There’s a point, in this line of as-yet imaginary “what ifs,” at which it would become difficult to make the distinction between mankind and machines. At that point, however, we must step away from logic and into theology.
Suffice it for now to say that at the definitional core of economics are beings (human beings) able to unlock their own economic potential, or to decide not to do so.
That principle is central to the evil of slavery. Even where, in history, slaves have been treated as well as paid servants might expect to be, we rightly recoil from the notion that they were no better than work animals or machines. They had no choice whether to work or what to do for work.
(If one were inclined to branch into an uncomfortable topic, it would be possible to begin making the case that there’s ultimately no separation between “fiscal” and “social” issues. My reasoning, above, applies at the biological level. A random cell placed in a womb will “sit there.” An embryo in the same environment will become a human being unless prevented from doing so.)
To return to the topic with which this series began, the irony is that those who proclaim the compassion of welfare, minimum wage, and such inevitably wind up conceiving of human beings in the same way as slave owners.
Jason Becker poses some questions to Justin on tax policy, government services, and the migration of Rhode Islanders.
Jason Becker poses some questions to Justin on tax policy, government services, and the migration of Rhode Islanders.
By way of something light-hearted at the end of a snowy day, and because it seems to fit in the same series as a post from yesterday that’s generated some conversation, I found this comment from Saturday Night Live creator Lorne Michael interesting:
Republicans are easier for us than Democrats. Democrats tend to take it personally; Republicans think it’s funny.
To the extent that such a blanket statement is true, I’d propose that there are two reasons. First, Democrats and liberals are used to media types being on their side, so they feel like they must have done something wrong to be targeted for humor, while Republicans and conservatives are used to being presented as the enemy, so they’ve had to develop some level of distance from what the media types say about them.
Second, and probably more important, progressives and Democrats tend (more than conservatives and Republicans) to see everything as political — as part of the ideological war. So, when they’re the butt of jokes, it’s not something occurring in a realm of life outside of the political-ideological identities, but a weakening of their armor in the public battle.
It’s a little bit far afield of our usual content, here, but I’m fascinated by this chart (via Instapundit) which shows that, for most of the Swedish population, as a wife earns a higher share of household income, the likelihood of divorce goes up. The exception is for the wealthiest couples who have an even-distribution of their fortunes.
Inasmuch as the data comes from another country, I’m hesitant to extrapolate from my American experience, which is that divorces generally initiate with the wife, not the husband, with or without some bad act (like infidelity) on the husband’s part. It seems the researchers agree:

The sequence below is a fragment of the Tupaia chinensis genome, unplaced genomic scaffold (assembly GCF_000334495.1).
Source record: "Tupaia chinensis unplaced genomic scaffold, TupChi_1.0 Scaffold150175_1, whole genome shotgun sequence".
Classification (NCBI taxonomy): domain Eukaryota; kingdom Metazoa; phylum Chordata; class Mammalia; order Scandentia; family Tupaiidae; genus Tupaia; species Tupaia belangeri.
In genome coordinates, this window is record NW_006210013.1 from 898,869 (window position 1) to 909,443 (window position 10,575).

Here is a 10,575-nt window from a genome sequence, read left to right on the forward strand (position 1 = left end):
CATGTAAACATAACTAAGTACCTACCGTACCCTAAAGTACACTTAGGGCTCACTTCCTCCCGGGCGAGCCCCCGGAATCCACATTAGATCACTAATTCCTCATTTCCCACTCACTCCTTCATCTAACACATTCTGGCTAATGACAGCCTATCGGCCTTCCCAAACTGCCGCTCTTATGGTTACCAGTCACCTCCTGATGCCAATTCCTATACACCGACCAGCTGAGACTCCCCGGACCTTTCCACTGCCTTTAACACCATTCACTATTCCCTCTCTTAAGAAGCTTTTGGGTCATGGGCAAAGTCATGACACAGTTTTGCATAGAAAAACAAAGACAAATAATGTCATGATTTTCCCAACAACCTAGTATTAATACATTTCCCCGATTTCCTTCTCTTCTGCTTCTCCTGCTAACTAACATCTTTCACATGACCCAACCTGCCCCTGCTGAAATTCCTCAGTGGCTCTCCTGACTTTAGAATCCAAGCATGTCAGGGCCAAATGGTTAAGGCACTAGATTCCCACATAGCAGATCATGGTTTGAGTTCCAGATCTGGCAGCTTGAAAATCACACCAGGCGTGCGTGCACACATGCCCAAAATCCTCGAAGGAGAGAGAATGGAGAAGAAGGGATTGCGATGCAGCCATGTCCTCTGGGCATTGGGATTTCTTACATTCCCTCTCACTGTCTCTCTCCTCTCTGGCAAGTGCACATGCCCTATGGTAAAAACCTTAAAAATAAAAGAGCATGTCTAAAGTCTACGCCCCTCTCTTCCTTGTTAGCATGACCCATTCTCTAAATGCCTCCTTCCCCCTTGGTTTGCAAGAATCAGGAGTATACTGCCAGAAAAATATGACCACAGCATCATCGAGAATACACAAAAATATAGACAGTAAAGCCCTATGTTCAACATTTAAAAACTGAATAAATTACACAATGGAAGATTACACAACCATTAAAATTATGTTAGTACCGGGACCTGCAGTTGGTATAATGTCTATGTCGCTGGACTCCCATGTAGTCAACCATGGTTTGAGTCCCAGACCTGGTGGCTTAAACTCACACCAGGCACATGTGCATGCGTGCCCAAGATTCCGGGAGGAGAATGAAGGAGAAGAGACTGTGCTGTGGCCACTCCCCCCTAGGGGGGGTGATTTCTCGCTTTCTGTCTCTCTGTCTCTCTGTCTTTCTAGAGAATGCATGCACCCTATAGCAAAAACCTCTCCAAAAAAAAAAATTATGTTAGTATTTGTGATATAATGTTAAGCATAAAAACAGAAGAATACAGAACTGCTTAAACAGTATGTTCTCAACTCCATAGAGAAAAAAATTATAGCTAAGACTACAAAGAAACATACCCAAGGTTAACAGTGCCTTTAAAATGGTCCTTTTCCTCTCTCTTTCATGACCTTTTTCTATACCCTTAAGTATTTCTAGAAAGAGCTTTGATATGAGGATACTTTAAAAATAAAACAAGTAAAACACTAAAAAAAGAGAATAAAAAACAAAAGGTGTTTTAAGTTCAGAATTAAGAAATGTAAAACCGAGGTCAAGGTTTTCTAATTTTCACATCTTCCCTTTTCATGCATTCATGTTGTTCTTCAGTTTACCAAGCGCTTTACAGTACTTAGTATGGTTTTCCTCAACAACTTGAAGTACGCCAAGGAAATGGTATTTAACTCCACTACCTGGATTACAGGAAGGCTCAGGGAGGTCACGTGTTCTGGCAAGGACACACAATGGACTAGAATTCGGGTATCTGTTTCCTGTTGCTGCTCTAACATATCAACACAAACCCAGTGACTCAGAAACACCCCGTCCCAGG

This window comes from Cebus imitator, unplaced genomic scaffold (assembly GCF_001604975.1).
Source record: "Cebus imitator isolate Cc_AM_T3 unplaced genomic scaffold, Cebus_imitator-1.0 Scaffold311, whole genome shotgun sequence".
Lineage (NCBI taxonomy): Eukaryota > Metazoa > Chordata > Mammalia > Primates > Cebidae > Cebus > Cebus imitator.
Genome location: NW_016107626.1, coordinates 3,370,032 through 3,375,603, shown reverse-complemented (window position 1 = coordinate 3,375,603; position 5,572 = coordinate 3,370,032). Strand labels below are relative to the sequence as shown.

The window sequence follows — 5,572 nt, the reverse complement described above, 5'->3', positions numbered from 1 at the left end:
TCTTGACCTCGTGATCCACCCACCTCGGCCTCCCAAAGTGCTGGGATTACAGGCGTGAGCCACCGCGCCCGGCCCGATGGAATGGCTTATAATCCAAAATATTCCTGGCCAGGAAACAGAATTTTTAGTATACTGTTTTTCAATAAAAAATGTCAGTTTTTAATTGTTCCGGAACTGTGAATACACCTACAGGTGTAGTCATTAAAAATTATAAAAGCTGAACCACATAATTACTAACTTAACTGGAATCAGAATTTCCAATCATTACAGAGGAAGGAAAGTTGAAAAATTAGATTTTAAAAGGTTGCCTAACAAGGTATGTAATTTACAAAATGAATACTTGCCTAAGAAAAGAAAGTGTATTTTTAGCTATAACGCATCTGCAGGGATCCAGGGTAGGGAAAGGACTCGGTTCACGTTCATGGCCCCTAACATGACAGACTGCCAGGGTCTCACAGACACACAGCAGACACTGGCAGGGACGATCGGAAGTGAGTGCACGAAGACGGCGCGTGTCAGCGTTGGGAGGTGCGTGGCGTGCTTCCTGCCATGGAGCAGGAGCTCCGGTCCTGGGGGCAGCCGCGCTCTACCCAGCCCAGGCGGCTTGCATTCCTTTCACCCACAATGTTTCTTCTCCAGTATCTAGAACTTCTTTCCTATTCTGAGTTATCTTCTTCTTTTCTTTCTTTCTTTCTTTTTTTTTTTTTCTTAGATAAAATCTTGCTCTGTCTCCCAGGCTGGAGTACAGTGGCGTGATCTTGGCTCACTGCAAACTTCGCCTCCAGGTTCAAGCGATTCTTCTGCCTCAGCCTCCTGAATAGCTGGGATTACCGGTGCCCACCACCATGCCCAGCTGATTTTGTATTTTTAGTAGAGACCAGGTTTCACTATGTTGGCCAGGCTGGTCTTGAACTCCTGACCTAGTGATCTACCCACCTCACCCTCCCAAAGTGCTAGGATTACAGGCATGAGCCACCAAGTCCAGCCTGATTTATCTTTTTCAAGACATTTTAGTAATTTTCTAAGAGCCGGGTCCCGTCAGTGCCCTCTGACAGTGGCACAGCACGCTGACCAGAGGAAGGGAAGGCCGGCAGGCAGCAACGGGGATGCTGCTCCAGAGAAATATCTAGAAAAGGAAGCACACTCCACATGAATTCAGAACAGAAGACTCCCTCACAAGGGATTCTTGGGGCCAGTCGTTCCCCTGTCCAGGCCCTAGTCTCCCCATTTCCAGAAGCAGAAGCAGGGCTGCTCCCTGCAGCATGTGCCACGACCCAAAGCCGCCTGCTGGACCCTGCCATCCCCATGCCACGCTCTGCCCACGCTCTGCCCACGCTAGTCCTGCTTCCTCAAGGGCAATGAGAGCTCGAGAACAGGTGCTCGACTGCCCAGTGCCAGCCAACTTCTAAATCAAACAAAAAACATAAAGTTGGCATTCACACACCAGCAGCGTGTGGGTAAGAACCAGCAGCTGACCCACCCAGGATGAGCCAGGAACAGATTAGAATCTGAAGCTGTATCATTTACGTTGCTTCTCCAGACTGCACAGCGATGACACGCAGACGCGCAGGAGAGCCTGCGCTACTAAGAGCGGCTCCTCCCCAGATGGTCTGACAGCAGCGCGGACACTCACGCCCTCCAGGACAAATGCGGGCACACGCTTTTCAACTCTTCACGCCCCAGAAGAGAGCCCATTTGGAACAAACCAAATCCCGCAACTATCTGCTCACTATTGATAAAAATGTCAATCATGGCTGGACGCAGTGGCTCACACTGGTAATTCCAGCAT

Researchers Guiping Li and Andres Vikat bring up a possible explanation for this trend. While there’s a considerable financial risk for a stay-at-home wife to get a divorce, “a wife who enjoys higher earnings than her husband has a lower economic threshold to leave an unhappy marriage.”
This makes the astonishingly sexist assumption that only men can create “unhappy marriages.” Otherwise, it isn’t actually women whom society saddles with a mandate to remain with bad husbands, but men whom society prevents from leaving bad wives.
If the data were all about options, one would expect the highest frequency of divorces to be among wealthier couples with equivalent incomes, because you’d be nearing twice the number of people “with options” than at either end of the spectrum. Instead, when women rely on the income of their husbands, the couple is more likely to stay together, whereas when it is the husband who relies on his wife’s income, the marriage is at higher risk.
I see two possibilities, here: Either insecure Swedish men can’t stand a role of financial subordinacy or Swedish women don’t feel as much obligation to men whom they support. Of course, a combination could be the case, but the researcher’s phrasing it in terms of women’s options gives some indication of which dynamic they feel is stronger.
My post, yesterday, on the error of obsessing over the fluid measuring stick of a capitalist economy (money) was quick and abstract, so I’ll swing a bit in the other direction for a few posts.
Suppose a technological innovation comes around that enables a business to radically lower production costs. To keep it tangible, think of fully automated fast-food restaurants or grocery stores with robots that stock the shelves.
Economics has a sort of parallel to kinetic and potential energy in physics. Automation has huge potential to be profitable, but it comes at a cost of large kinetic use of money as an initial investment. (There are also human factors, such as many business owners’ liking the fact that their organizations support families — that is, their employees make the business more valuable to them — but we’ll put that aside for now.) To the degree that the government increases the “kinetic” cost of employees through public assistance and minimum wages, the “potential” benefit of automation becomes a better investment in comparison.